- Third parties may request permission to use your content by contacting you directly.
All requests for permission regarding your content usage directed at ImageShack will be forwarded to you.”
“If you post Content to the Service, unless we indicate otherwise, you grant MixedMediaLabs and its affiliates a nonexclusive, royalty-free, perpetual, irrevocable and fully sublicensable right to use, reproduce, modify, adapt, publish, translate, create derivative works from, distribute, perform and display such Content…“ and other users “may not: (i) collect, use, copy or distribute any portion of the Site or the Materials; (ii) resell, publicly perform or publicly display any portion of the Site or the Materials; (iii) modify or otherwise make any derivative uses of any portion of the Site, the Mobile applications or the Materials.”
It’s important for these terms of service to be clear, and as short as possible, said Dan Gillmor, a citizen journalism expert and author of “Mediactive,” a book that aims to turn passive media consumers into active users.
They should explicitly say, for example, whether the service claims the right just to display the user’s content, or if it may sell the photo or grant reuse rights to others.
What’s really missing, Ardia said, is a simple, standardized way to communicate the rights that each service claims.
“We could create a symbolic language that would communicate in a very simple way what the overall terms of service entail with regard to the rights that users give up,” he said.
There will eventually be a sharing system that works for users, journalists and service companies, Gillmor said. “We’re in the early days of these things developing.”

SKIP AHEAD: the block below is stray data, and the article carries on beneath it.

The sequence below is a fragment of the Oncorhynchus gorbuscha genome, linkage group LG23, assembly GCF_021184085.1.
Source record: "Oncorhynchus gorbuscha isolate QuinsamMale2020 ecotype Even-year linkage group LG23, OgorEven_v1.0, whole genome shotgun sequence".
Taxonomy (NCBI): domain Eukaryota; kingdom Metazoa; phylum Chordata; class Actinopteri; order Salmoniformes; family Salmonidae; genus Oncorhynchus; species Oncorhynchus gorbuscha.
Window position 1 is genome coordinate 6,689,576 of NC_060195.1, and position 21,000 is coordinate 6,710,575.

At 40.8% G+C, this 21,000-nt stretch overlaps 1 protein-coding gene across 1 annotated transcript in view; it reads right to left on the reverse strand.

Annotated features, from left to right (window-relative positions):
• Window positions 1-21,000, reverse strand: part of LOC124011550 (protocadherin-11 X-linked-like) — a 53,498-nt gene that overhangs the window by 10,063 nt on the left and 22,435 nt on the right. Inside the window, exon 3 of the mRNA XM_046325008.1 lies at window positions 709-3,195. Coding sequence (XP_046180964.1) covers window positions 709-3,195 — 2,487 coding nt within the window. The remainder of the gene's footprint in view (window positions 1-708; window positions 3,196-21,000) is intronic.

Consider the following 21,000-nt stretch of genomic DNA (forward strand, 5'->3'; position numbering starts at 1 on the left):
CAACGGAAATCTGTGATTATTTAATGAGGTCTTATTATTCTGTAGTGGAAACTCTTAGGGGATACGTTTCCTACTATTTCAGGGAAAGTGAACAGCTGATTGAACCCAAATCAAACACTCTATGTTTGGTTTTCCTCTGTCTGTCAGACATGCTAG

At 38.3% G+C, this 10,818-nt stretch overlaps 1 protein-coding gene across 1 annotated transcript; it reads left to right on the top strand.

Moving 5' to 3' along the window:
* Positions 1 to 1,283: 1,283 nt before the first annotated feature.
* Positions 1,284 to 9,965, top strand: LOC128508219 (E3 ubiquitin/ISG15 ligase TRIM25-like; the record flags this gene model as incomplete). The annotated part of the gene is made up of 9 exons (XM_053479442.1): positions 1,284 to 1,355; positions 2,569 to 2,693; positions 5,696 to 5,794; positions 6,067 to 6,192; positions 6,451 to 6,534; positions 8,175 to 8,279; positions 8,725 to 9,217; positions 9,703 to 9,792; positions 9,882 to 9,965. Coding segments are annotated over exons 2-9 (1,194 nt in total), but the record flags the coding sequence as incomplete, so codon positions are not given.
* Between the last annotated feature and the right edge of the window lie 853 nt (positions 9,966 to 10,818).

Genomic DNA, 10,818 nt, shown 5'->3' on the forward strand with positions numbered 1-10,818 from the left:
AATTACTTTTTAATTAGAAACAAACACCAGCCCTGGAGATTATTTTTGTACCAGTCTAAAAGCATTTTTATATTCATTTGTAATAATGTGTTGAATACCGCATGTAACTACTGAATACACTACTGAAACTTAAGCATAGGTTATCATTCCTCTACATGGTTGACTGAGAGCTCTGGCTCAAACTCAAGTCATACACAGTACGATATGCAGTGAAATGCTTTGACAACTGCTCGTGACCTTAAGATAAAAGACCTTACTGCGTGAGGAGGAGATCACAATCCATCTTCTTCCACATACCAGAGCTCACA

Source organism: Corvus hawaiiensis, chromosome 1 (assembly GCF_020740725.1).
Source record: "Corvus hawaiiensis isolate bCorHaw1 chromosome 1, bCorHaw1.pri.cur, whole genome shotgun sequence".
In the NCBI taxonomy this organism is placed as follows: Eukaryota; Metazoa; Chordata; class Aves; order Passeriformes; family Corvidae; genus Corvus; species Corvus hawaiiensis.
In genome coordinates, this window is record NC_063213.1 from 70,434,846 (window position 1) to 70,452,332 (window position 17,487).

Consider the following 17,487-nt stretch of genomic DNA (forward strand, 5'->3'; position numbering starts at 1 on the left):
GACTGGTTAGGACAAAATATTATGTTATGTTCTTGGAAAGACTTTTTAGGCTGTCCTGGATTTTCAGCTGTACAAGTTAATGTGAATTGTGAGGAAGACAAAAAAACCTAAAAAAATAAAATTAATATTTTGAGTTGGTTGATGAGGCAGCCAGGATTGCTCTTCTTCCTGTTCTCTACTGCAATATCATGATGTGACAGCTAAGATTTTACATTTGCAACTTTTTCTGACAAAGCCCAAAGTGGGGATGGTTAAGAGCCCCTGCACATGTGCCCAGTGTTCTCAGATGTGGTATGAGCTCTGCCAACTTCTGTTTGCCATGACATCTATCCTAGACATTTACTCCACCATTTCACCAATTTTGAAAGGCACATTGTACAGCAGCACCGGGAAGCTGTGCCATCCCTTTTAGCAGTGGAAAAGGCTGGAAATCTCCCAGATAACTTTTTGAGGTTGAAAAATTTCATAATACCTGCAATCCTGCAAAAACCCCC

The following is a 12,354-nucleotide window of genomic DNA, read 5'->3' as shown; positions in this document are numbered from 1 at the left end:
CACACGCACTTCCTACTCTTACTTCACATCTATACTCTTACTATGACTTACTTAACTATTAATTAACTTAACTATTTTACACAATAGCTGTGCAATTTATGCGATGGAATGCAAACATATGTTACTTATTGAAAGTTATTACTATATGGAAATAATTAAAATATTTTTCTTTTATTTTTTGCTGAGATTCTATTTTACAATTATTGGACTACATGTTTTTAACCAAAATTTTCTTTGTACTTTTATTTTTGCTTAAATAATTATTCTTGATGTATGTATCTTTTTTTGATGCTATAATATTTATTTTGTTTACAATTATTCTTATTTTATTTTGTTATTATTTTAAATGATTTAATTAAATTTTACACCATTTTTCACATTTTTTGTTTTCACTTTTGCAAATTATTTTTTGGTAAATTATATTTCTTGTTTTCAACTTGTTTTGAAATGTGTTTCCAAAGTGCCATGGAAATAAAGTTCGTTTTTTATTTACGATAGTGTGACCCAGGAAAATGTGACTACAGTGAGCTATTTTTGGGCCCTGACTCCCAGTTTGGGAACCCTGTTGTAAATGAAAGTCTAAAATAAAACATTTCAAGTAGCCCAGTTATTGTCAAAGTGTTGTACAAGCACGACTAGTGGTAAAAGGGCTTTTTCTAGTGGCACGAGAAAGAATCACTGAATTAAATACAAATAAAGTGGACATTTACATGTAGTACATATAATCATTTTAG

The biggest conflicts occur where money is involved.
“Users have come to expect a lot of services for free when it comes to the Internet, and yet there is a business reality that is operating for these kinds of sites where the provision of bandwidth and server space and other kinds of services isn’t free,” Ardia told me. “It shouldn’t be a surprise that companies like Twitpic … are trying to find ways to cover those costs.”
So maybe we need a system that deals with the money problem up front, instead of building a user base by providing a free service and then forcing companies to concoct revenue schemes in ways that users might not end up liking.
That’s the view of Martin Pannier, cofounder and CEO of Picuous.com, a new photo sharing site he describes as “a Vimeo or a Scribd, but for pictures.”
Picuous, now in beta, will place pictures in an HTML5 player that will enable them to be embedded with an automatic linkback and copyright notice. The player also will allow the owner to know where the image has been embedded and how many times it’s been viewed.
“What we like about our solution is that it’s free, instantaneous and legal for a journalist to use any photographer’s picture, but the photographer then gets attention, and traffic, that she can monetize afterwards,” Pannier told me.
“If the journalist wishes to get the picture without the player, she can then very easily license the picture right there in the player.”
Image rights are tricky, Pannier said. Because some Twitter clients automatically use Twitpic, Yfrog or others when posting an image, “journalists should be very wary of using any pictures from there since it’s quite possible that the user never approved any terms — and could reclaim ownership of her picture.”
Picuous will use a freemium model in which users can upgrade to premium plans for about $5 to $10 a month. In exchange, users know the company won’t have to leverage their content to make money, Pannier said.
“The problem of these [other photo-sharing] companies is monetization — which is why we chose to go the ‘pay-to-host’ route, which allows us to stay in business without having to resort to selling our users’ pictures. How else can they monetize Twitpic?”